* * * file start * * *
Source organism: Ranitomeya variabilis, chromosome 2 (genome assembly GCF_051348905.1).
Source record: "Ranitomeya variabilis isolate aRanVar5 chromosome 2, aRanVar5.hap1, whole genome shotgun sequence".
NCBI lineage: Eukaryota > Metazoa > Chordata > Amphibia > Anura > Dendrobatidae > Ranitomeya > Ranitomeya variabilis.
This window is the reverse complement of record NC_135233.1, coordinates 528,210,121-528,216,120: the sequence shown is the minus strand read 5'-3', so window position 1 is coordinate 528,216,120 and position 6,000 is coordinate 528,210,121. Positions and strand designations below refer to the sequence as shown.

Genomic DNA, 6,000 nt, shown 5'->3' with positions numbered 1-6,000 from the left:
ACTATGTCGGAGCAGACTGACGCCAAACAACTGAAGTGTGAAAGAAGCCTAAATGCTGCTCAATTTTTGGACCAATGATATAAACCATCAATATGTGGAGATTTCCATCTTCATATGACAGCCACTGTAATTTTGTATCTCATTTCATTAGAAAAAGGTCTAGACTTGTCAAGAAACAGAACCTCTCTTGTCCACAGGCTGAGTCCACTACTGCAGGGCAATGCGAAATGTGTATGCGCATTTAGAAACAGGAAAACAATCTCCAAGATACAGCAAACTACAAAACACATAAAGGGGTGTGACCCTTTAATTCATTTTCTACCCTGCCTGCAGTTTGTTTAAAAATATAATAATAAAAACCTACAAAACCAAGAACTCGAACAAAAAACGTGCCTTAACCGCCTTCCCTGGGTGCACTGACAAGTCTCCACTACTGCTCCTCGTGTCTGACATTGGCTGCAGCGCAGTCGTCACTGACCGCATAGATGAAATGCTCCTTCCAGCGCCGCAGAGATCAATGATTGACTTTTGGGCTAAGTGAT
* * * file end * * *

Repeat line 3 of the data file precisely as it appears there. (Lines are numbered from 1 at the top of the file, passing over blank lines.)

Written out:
NCBI lineage: Eukaryota > Metazoa > Chordata > Amphibia > Anura > Dendrobatidae > Ranitomeya > Ranitomeya variabilis.